Some fashion pieces are lucky enough to define a period of time by being a fashion craze followed by almost everyone, from almost every place. These fashion fads are easily identifiable as they also reflect the culture and the people during the time of its popularity. I mean, who would forget about the leather jackets of the 80’s and the punk rock attitude that accompanied it? How about the plaids of the 90’s and the preppy style that followed?
Simply put, there is a myriad of fads that has seamlessly come and gone across times, effortlessly influencing the state of fashion and style of the many that wished to be part of the ‘it’ crowd. As such, fads have a way of contributing to the rise of brands and labels. Thanks to hoop skirts, a buzz-worthy fad of the 19th century, Bloomingdale’s found its spot in the fashion scene.
Bloomingdale’s Sale and Clearance
The Birth of the Department Store
In the late 1800’s, retail stores only specialized in one garment. Brothers Joseph and Lyman Bloomingdale chose to trade in hoop skirts, a skirt stiffened with hoops to create a bell shaped silhouette, through their Ladies’ Notions Shop in Lower East Side, New York. With success from this venture, the two fashion visionaries decided to expand their merchandise with the addition of a wide selection of women’s clothing from Europe in their East Side Bazaar in 1872, giving birth to today’s idea of a “Department Store”.
Expansion of the shop continued and in 1886, the shop moved to 59th Street and Lexington Avenue in the upscale area of Manhattan where it has stayed for 132 years now. By 1929, Bloomingdale’s covered an entire city block, proving its steady and continued rise in the luxury clothing business.
To reach more people, the company produced various advertisements including posters, billboards, and ads found in delivery wagons and beach umbrellas. Highly anticipated fashion shows and gala events, including the Woman of the Year, 1947 also helped in bringing in more customers to the revolutionary shop. In fact, these marketing strategies even reached the Queen Elizabeth herself as she shopped in the aisles of Bloomingdale’s in the 1970’s. Now, who can ever disprove the royal choices the Bloomingdale’s offer, we wonder.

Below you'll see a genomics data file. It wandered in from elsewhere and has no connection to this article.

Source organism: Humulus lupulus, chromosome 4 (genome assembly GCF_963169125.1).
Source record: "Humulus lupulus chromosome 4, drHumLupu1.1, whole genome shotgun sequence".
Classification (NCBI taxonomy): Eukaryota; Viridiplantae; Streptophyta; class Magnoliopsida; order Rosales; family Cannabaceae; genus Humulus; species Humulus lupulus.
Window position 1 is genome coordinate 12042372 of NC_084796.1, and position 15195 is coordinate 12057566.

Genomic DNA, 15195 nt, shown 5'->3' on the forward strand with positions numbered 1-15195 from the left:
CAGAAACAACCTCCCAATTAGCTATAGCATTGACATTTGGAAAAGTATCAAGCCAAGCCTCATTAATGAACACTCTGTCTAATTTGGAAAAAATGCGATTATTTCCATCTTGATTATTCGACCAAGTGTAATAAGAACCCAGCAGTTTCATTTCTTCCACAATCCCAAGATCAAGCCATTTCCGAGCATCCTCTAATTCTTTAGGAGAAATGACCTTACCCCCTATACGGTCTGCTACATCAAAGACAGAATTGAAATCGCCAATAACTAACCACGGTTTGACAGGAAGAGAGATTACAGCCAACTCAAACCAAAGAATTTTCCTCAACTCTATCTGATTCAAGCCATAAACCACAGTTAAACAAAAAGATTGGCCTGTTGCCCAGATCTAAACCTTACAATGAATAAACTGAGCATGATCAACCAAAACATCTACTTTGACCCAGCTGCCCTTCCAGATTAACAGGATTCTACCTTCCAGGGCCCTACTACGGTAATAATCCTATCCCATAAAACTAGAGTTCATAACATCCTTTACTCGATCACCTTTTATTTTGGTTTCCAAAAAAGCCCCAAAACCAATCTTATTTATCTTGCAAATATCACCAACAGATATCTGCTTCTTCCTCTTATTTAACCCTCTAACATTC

These advertisements, no doubt, were very effective. However, a seemingly simple marketing vehicle amplified the branding of Bloomingdale’s. It was the Big Brown Bag, the Medium Brown Bag, and the Little Brown Bag—the unique shopping bags that became as iconic as the company itself. Advertising went beyond the expected as customers, proudly walking down pavements with these shopping bags in hand, helped in the publicity of the brand.
Support to Sustainability
Part of Bloomingdale’s’ ethos is sustainable styling by contributing to a more sustainable environment for the future generation through fashion. Reports show that in the U.S., an individual throws away an average of 70 pounds of clothing and other textile materials annually – that makes an aggregate of textile waste which fills 5% of the American landfill. Bloomingdale’s and its brand partners are exerting efforts to make their products more environment-friendly through campaigns and programs such as asking their customers to bring in old jeans in exchange for discounted new ones; and to refill boxes from their online orders with pre-loved apparel and ship it back for free or drop it off at physical stores to be donated to those in need. Partner brands of the store even conduct courses on promoting sustainable fashion and go all the way to using all organic and non-toxic materials in manufacturing their products.
Alongside Bloomingdale’s, partner brands such as Guess, Kenneth Cole, Levi Strauss & Co., The North Face, Tommy Hilfiger, and of course, Eileen Fisher, champion eco-friendly means to be stylish in a more sustainable way. These efforts inspire up-and-coming fashion designers as well as shoppers to go green with their fashion choices. A remarkable move towards caring for the environment, don’t you agree?
Like No Other
Bloomingdale’s continues to strengthen its support for sustainability not only by partnering with eco-friendly brands but also through well-planned engineering and use of repurposed materials in its brick-and-mortar stores. With over 100 physical stores, Bloomingdale’s found the opportunity to embody sustainability in fashion and style.
Indeed, as a reputable authority in the fashion industry, Bloomingdale’s’ exclusive high-end offerings integrated with its commitment to service and philanthropic initiatives make it “Like No Other Store in the World.”